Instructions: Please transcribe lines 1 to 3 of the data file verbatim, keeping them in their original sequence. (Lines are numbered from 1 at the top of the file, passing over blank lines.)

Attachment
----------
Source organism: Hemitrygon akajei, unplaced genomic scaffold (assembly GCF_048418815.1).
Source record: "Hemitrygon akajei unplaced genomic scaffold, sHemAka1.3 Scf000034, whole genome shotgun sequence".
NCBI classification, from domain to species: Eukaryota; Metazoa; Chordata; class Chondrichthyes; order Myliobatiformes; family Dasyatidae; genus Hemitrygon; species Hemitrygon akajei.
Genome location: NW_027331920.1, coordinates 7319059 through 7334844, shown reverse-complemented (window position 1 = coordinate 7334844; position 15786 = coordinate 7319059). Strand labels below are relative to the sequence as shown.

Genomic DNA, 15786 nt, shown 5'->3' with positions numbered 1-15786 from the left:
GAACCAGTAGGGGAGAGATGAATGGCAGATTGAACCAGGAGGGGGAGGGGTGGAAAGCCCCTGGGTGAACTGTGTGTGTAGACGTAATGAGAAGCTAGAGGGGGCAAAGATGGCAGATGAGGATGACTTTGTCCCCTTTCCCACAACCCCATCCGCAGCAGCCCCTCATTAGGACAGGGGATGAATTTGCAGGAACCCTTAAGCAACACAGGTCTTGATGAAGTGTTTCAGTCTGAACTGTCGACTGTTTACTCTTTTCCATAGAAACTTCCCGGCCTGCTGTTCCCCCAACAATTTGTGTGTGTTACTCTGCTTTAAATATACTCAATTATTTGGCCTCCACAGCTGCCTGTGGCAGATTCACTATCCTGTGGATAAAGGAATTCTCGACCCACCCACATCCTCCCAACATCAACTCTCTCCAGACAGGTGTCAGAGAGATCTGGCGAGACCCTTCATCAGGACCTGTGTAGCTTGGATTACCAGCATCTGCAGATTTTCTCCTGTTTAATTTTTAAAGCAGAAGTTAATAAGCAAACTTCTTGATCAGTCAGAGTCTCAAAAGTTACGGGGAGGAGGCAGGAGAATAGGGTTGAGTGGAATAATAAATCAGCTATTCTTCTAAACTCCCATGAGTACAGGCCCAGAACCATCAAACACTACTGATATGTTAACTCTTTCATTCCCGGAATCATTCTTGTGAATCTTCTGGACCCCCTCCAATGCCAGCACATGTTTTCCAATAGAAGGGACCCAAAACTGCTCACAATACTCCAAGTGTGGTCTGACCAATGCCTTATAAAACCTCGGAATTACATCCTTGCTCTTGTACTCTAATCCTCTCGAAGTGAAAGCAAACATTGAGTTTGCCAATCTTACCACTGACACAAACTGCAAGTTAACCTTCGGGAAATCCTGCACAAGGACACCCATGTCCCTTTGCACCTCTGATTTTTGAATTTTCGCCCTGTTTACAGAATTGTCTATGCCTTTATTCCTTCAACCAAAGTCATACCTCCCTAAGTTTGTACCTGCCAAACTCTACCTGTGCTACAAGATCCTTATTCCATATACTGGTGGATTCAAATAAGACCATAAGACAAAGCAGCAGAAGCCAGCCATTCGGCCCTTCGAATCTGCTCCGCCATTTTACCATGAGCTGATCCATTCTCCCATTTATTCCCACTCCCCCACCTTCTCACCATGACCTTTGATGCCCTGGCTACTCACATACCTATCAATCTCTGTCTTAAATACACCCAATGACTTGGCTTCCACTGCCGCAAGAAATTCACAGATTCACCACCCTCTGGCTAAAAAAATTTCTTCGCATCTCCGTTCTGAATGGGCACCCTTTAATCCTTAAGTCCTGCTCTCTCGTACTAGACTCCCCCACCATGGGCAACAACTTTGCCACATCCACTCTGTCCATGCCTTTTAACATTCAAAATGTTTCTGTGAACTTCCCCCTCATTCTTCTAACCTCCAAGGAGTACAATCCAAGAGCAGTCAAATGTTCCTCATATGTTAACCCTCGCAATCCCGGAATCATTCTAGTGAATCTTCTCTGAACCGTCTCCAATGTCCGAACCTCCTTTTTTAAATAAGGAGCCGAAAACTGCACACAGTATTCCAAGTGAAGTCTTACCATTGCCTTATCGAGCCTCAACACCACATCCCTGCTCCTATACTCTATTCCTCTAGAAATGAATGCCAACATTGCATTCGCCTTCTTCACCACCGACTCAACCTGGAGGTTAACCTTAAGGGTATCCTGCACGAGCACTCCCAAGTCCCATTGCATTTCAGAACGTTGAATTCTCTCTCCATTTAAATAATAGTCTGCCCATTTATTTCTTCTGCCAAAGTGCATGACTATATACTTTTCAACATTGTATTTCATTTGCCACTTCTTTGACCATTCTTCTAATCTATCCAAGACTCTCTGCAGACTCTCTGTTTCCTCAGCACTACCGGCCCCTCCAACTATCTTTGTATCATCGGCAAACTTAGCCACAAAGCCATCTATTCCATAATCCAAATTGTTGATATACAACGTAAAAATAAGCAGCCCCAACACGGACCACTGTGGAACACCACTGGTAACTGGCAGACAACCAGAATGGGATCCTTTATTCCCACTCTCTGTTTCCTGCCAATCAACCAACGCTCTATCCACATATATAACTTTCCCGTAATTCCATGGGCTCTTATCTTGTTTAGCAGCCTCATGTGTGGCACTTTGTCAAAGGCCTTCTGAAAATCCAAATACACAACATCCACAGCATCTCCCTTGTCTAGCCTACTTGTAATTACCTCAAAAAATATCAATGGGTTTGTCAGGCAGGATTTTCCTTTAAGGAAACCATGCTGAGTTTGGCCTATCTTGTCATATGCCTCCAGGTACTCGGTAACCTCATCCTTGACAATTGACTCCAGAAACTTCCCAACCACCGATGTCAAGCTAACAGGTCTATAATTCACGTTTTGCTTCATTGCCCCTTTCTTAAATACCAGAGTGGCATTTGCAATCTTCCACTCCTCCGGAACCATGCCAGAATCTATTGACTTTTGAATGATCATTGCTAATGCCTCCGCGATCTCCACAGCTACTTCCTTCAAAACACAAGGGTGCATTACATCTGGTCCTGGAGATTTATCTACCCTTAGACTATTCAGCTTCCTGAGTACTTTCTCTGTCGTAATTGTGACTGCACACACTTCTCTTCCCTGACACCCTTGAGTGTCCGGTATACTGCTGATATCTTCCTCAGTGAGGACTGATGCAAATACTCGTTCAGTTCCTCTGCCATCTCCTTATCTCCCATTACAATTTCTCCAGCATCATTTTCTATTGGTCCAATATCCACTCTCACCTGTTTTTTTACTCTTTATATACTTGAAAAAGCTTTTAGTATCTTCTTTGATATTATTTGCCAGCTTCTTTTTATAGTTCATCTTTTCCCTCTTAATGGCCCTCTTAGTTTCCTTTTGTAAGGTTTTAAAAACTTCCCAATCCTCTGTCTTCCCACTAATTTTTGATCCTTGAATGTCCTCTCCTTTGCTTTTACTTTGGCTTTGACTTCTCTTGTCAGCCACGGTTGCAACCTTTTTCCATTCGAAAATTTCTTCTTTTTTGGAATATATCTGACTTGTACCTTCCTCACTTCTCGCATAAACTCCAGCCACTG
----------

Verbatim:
Source organism: Hemitrygon akajei, unplaced genomic scaffold (assembly GCF_048418815.1).
Source record: "Hemitrygon akajei unplaced genomic scaffold, sHemAka1.3 Scf000034, whole genome shotgun sequence".
NCBI classification, from domain to species: Eukaryota; Metazoa; Chordata; class Chondrichthyes; order Myliobatiformes; family Dasyatidae; genus Hemitrygon; species Hemitrygon akajei.